“I’ll try to look it up,” I said. “And maybe go out there myself, depending on what I find. Do you have any connection to the police who are, you know, actually investigating the thing?”
“I have a little influence,” Collier said.
“Then tell them to be careful,” I said.
“They are already going to do that,” he said.
“Yeah, I figured,” I answered. “I’ll look into it. I’ll text you any info I find.”
“Thank you,” he said.
After the call ended, I looked at Sarah and said, “Bigfoot with antlers. Ring any bells?”
“A bad Christmas card?” she offered.
“I guess? Is that a card?” I asked. Christmas wasn’t really my thing, but a lot of my friends did celebrate it. So I smiled and nodded enough, was vicariously happy with them, and went back to my own candle-lighting seasonal celebration, myself.
“I dunno, it just seems like something you’d see,” Sarah said. “But as for monsters with antlers, that sounds like it could be Celtic or Native American. Does it remind you of anything like that?”
“Hell if I know,” I said. “But I can call around. It’s a good start, right?”
“Want me to look anybody up?’ Sarah asked, taking out an extremely old-fashioned and outdated rolodex that I kept around because I was too lazy to type all the old numbers into a proper system.
“Nah, I’ve got his number saved,” I said.
My list of Celtic sources could have filled an entire notebook, but I really had only one source on Native American legends. John Renar was an unassuming blonde guy who happened to have more native blood in him than any number of Hollywood Crying Indians. He could also turn into a wolf at will, and helped me take down a rogue skinwalker a while ago. Good guy all around.
“Lucy,” he answered the phone. “It’s been a while. How are you?”
“I’m doing great,” I said. “Just, y’know, constantly beset by monsters and demons. How are you? How’s Christine?”
“We’re getting married next month,” he said. “Do you want to come to the wedding?”
“Is it happening after dark?” I asked.
“Oh,” he said after a moment of awkward silence. “I’m sorry.”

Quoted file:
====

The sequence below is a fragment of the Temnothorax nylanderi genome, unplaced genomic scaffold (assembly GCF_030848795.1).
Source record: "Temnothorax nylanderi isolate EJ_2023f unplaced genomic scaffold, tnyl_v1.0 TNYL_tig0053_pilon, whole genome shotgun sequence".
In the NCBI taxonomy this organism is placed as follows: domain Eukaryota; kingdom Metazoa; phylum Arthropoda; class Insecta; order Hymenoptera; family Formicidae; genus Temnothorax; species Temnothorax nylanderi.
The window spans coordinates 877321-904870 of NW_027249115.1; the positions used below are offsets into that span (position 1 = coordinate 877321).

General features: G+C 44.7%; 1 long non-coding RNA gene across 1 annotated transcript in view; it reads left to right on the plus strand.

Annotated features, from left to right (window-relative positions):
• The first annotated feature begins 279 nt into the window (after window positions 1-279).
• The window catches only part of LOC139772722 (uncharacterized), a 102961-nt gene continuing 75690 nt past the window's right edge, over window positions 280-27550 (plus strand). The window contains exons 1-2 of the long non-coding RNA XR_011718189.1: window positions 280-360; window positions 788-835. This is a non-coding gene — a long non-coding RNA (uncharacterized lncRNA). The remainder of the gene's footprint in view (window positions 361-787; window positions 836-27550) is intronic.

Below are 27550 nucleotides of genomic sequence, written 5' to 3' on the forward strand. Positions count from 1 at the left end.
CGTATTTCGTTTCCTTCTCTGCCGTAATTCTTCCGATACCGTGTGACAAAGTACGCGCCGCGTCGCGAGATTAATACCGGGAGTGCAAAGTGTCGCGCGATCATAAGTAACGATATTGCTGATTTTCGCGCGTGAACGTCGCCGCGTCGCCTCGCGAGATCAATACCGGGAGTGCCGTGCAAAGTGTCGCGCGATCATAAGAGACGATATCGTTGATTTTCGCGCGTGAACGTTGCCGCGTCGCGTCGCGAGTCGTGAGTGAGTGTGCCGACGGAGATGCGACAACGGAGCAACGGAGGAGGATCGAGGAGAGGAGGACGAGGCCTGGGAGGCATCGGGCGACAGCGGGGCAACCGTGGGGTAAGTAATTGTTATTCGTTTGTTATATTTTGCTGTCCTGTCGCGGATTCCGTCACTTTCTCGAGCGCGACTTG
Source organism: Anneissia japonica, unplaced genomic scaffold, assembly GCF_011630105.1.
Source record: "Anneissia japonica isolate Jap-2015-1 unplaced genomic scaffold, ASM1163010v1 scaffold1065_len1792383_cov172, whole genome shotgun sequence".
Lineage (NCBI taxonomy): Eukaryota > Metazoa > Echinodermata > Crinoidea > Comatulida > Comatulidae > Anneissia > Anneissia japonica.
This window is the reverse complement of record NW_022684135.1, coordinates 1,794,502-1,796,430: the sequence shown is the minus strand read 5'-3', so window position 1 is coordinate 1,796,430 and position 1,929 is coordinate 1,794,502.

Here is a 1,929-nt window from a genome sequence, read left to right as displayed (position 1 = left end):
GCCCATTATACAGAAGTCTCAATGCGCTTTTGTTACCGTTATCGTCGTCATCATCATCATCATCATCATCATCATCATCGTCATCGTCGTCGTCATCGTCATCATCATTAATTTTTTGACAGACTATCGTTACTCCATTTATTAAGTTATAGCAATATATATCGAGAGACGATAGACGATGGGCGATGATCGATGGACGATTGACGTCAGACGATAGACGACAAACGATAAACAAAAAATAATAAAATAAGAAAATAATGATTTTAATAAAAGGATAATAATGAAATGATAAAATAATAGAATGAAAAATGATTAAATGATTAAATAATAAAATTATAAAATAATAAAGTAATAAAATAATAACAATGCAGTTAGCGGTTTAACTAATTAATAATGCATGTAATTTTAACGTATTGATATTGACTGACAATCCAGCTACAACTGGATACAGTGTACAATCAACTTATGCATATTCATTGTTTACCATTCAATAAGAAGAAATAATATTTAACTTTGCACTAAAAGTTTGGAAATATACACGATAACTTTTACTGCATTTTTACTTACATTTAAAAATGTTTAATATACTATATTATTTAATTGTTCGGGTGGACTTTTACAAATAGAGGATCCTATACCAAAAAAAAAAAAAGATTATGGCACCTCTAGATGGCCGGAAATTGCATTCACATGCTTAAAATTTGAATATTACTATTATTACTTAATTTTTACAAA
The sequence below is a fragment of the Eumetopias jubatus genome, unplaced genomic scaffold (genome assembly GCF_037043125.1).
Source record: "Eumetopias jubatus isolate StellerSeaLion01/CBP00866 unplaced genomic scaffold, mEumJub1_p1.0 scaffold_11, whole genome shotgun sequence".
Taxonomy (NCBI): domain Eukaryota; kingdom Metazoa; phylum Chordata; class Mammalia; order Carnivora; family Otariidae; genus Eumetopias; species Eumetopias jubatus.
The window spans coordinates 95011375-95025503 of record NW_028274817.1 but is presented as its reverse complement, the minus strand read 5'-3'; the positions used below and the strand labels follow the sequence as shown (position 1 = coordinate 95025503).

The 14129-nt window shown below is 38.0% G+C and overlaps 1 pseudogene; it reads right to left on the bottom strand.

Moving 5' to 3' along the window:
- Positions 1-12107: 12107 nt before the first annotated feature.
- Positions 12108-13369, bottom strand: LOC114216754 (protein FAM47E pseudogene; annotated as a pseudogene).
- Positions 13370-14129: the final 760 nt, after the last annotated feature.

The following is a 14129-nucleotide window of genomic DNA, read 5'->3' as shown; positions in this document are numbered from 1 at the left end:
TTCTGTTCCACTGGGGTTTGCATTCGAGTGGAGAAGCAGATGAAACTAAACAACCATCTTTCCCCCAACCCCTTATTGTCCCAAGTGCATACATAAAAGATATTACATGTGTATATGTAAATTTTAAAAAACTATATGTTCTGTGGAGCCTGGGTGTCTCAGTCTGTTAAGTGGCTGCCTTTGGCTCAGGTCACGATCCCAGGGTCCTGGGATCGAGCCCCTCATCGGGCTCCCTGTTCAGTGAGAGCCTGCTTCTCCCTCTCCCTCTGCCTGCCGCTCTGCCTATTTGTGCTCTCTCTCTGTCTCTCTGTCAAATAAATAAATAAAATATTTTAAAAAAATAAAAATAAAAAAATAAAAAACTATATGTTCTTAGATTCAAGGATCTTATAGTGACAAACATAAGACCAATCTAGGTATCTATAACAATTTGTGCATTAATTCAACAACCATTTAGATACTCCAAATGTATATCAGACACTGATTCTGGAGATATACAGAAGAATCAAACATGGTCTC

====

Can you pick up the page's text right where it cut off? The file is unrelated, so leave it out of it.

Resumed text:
“Nah, it’s fine,” I said. “So hey, I have a question for you. Have you been watching the news lately?”
“You want to know if I know anything about the Redwoods Cannibal,” he said.
“There are reports that is has antlers,” I said. “So I’m taking a wild stab in the dark.”
I could hear him sigh on the other end of the line.
“Have you tried looking into Celtic myths?” he asked. “They have deer, too. Or do you think that my people have a monopoly on The Great Nature Spirits, or something like that?”
“Just a stab in the dark,” I said again. “And my Celtic friends are next, John. So, you don’t know anything about it?”
I could hear another sigh.
“If I did,” he said. “And I told you not to go after it, would you heed my warnings?”
“You told me not to go after the yee naadlooshii,” I said. “And I kicked his ass, remember?”
“This is different,” John said. “Very different.”
“Yeah, you told me that the skinwalker was the most feared thing in the world to your people,” I said. “And his ass, might I remind you, I kicked. Thoroughly. So is this one somehow worse?”
“My people are rightly afraid of skinwalkers,” he said. “But this isn’t a skinwalker, and it’s not from my people. I’m not Algonquian.”
“Algonquian?” I asked.
“Northeastern tribes,” John said. “The Micmacs, the Ojibwe, the Wampanoag, and others. They are not the same as the Navajo any more than Germans are the same as the Italians just because they are ‘white.’”
“So the thing we’re dealing with is an Algonquian monster?” I asked. “That’s pretty helpful. Thanks. I’m looking for something with antlers from there, right?”
“Let the antlers go,” he said. “They don’t – they’re not – they don’t always have antlers. What you’re looking for is a cannibal spirit. An eater of flesh. The creature haunting Big Basin Woods is the Wendigo.”
Oh. That was a name I recognized.
“The cannibalism taboo monster?” I asked.
“It can be,” he said. It’s also a spirit of greed and subjugation. Its spirit can take many forms and possess many people. Often, a person will go berserk on a killing spree because of the Wendigo influence, but they remain mortal. And sometimes it’s an entire society. Your kind were like the Wendigo to us.”
“So, I’m looking for a normal guy?” I asked. “Just your garden-variety Hannibal Lecter running around?”
“My point is,” John said. “There is the Wendigo as a conceptual idea, as an urge that possesses people to do terrible things. But there is also the Wendigo as a monster, an evil spirit that twists and mutates individuals into cannibal demons.”
“So which one has the antlers?” I asked.
“If your culprit is wearing a mask or headdress, it could be either,” he said. “If it is just a man, then he will be captured by the police, and this will end.”
“And if not?” I asked, thinking about the size of those bite marks. “If it’s the monster?”
“The Wendigo never lets its prey escape,” he said. “Ever. And you can hurt it, but it always heals. You have to cut off its head, or destroy its heart, or burn it to ashes to even stand a chance. Wendigoes don’t usually allow people to do that to them.”
“Okay, so standard supernatural monster protocol,” I said. “Gotcha. Any powers or anything?”
“Wendigoes never let their prey escape,” he repeated. “They are superhumanly fast and strong, far more than even you would believe. They possess powerful magic. They can run in the air like it is the ground. They can freeze the air. They are always hungry, but never sated. Always cold, but never warm. And they do not stop. Ever. Do you understand me?”